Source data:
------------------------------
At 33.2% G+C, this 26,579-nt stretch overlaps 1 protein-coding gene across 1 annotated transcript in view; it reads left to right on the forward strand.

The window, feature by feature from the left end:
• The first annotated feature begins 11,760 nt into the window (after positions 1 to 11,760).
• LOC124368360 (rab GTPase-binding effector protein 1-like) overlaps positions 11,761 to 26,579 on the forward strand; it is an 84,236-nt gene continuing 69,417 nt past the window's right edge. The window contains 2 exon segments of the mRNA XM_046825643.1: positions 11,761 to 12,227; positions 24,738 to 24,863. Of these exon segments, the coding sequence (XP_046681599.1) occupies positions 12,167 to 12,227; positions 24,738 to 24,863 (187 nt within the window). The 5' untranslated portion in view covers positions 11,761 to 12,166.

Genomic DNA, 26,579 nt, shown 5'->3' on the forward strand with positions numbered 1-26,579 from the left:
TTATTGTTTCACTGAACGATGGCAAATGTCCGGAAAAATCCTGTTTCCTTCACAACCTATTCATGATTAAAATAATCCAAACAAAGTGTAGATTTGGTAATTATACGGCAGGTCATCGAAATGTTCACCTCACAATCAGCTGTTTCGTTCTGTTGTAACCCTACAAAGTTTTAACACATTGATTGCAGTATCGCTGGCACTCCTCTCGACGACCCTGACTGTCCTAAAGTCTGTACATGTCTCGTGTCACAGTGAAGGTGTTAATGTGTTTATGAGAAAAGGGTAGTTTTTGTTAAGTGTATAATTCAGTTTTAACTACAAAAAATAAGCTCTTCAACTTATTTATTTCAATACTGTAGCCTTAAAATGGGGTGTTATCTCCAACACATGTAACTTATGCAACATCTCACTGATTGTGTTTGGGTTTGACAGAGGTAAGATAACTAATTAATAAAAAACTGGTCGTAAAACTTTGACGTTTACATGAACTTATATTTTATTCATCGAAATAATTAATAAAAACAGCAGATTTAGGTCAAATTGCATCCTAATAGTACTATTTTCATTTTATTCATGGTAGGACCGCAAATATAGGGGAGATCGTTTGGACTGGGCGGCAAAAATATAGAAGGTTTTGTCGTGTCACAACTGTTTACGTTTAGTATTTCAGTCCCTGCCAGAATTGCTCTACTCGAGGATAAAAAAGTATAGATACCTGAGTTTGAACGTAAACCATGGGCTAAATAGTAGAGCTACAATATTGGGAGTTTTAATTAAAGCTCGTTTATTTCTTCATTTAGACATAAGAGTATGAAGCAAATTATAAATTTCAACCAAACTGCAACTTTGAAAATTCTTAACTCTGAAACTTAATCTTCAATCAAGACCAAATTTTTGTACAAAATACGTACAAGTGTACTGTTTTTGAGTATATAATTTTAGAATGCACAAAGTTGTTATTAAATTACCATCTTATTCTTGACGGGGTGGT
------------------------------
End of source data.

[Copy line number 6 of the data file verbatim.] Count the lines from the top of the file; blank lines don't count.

TTATTGTTTCACTGAACGATGGCAAATGTCCGGAAAAATCCTGTTTCCTTCACAACCTATTCATGATTAAAATAATCCAAACAAAGTGTAGATTTGGTAATTATACGGCAGGTCATCGAAATGTTCACCTCACAATCAGCTGTTTCGTTCTGTTGTAACCCTACAAAGTTTTAACACATTGATTGCAGTATCGCTGGCACTCCTCTCGACGACCCTGACTGTCCTAAAGTCTGTACATGTCTCGTGTCACAGTGAAGGTGTTAATGTGTTTATGAGAAAAGGGTAGTTTTTGTTAAGTGTATAATTCAGTTTTAACTACAAAAAATAAGCTCTTCAACTTATTTATTTCAATACTGTAGCCTTAAAATGGGGTGTTATCTCCAACACATGTAACTTATGCAACATCTCACTGATTGTGTTTGGGTTTGACAGAGGTAAGATAACTAATTAATAAAAAACTGGTCGTAAAACTTTGACGTTTACATGAACTTATATTTTATTCATCGAAATAATTAATAAAAACAGCAGATTTAGGTCAAATTGCATCCTAATAGTACTATTTTCATTTTATTCATGGTAGGACCGCAAATATAGGGGAGATCGTTTGGACTGGGCGGCAAAAATATAGAAGGTTTTGTCGTGTCACAACTGTTTACGTTTAGTATTTCAGTCCCTGCCAGAATTGCTCTACTCGAGGATAAAAAAGTATAGATACCTGAGTTTGAACGTAAACCATGGGCTAAATAGTAGAGCTACAATATTGGGAGTTTTAATTAAAGCTCGTTTATTTCTTCATTTAGACATAAGAGTATGAAGCAAATTATAAATTTCAACCAAACTGCAACTTTGAAAATTCTTAACTCTGAAACTTAATCTTCAATCAAGACCAAATTTTTGTACAAAATACGTACAAGTGTACTGTTTTTGAGTATATAATTTTAGAATGCACAAAGTTGTTATTAAATTACCATCTTATTCTTGACGGGGTGGT